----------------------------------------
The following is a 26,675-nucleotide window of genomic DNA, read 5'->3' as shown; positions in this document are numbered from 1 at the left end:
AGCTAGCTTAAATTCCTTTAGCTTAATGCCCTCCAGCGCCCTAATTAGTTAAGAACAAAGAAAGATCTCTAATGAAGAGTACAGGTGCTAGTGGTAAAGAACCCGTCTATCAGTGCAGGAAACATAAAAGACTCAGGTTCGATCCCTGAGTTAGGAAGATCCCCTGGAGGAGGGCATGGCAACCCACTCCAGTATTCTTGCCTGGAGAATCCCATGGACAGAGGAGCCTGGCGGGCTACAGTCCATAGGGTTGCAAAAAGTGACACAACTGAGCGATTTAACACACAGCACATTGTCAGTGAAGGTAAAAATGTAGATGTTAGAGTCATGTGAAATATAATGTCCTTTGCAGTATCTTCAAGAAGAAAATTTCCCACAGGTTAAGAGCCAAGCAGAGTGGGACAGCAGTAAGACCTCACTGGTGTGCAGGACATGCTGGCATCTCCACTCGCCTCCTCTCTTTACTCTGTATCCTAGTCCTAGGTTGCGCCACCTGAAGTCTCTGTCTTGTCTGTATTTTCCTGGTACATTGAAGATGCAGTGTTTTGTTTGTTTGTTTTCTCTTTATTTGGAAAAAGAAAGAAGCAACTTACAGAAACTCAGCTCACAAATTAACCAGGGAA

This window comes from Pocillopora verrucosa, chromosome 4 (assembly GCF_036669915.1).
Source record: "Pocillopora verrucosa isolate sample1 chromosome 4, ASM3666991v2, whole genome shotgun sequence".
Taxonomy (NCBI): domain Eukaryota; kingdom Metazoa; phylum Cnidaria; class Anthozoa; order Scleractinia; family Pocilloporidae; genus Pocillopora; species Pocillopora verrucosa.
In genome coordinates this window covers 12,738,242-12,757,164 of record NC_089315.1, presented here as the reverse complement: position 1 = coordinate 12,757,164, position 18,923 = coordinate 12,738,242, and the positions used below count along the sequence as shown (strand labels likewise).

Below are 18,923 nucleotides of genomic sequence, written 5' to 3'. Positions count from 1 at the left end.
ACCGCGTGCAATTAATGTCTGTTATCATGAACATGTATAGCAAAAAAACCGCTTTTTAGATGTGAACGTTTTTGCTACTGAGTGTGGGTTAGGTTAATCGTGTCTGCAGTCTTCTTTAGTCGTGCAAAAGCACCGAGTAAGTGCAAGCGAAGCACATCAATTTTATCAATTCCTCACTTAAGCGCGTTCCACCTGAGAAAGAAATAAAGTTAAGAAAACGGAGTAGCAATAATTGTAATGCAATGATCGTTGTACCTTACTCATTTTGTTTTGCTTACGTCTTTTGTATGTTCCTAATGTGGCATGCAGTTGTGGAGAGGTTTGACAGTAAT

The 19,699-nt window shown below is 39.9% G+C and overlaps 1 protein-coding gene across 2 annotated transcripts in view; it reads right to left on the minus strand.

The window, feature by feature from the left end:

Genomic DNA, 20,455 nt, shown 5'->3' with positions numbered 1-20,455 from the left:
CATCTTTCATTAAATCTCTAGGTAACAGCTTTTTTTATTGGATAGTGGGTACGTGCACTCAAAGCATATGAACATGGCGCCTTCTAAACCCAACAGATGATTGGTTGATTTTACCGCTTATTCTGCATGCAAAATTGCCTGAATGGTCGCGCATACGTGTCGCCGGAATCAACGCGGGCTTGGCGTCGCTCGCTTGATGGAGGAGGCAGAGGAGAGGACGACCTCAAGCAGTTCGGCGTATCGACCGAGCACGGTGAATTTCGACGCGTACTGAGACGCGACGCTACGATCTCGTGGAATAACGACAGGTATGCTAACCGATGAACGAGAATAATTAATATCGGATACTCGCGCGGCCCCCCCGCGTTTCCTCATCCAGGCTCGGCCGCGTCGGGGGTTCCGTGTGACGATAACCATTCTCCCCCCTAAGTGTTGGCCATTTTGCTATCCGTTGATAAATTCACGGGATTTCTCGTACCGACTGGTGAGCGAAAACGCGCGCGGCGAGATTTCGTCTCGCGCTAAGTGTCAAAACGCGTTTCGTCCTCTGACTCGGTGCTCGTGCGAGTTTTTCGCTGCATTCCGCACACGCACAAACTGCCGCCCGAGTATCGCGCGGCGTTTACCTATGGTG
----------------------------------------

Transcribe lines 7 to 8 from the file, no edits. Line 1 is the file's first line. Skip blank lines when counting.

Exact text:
Below are 18,923 nucleotides of genomic sequence, written 5' to 3'. Positions count from 1 at the left end.
ACCGCGTGCAATTAATGTCTGTTATCATGAACATGTATAGCAAAAAAACCGCTTTTTAGATGTGAACGTTTTTGCTACTGAGTGTGGGTTAGGTTAATCGTGTCTGCAGTCTTCTTTAGTCGTGCAAAAGCACCGAGTAAGTGCAAGCGAAGCACATCAATTTTATCAATTCCTCACTTAAGCGCGTTCCACCTGAGAAAGAAATAAAGTTAAGAAAACGGAGTAGCAATAATTGTAATGCAATGATCGTTGTACCTTACTCATTTTGTTTTGCTTACGTCTTTTGTATGTTCCTAATGTGGCATGCAGTTGTGGAGAGGTTTGACAGTAAT